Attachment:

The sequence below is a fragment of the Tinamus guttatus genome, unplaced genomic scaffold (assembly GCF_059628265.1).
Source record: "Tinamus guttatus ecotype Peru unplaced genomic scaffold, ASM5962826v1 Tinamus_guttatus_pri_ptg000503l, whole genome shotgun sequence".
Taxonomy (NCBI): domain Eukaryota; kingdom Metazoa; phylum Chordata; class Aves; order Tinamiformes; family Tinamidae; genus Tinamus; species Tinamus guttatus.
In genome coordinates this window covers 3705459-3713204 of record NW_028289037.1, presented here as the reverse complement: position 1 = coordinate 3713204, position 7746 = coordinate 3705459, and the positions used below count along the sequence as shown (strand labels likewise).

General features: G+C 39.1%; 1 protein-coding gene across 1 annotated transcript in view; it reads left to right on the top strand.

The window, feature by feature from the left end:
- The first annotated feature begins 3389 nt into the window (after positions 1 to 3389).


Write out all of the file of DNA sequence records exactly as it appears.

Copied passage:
The sequence below is a fragment of the Tinamus guttatus genome, unplaced genomic scaffold (assembly GCF_059628265.1).
Source record: "Tinamus guttatus ecotype Peru unplaced genomic scaffold, ASM5962826v1 Tinamus_guttatus_pri_ptg000503l, whole genome shotgun sequence".
Taxonomy (NCBI): domain Eukaryota; kingdom Metazoa; phylum Chordata; class Aves; order Tinamiformes; family Tinamidae; genus Tinamus; species Tinamus guttatus.
In genome coordinates this window covers 3705459-3713204 of record NW_028289037.1, presented here as the reverse complement: position 1 = coordinate 3713204, position 7746 = coordinate 3705459, and the positions used below count along the sequence as shown (strand labels likewise).

General features: G+C 39.1%; 1 protein-coding gene across 1 annotated transcript in view; it reads left to right on the top strand.

The window, feature by feature from the left end:
- The first annotated feature begins 3389 nt into the window (after positions 1 to 3389).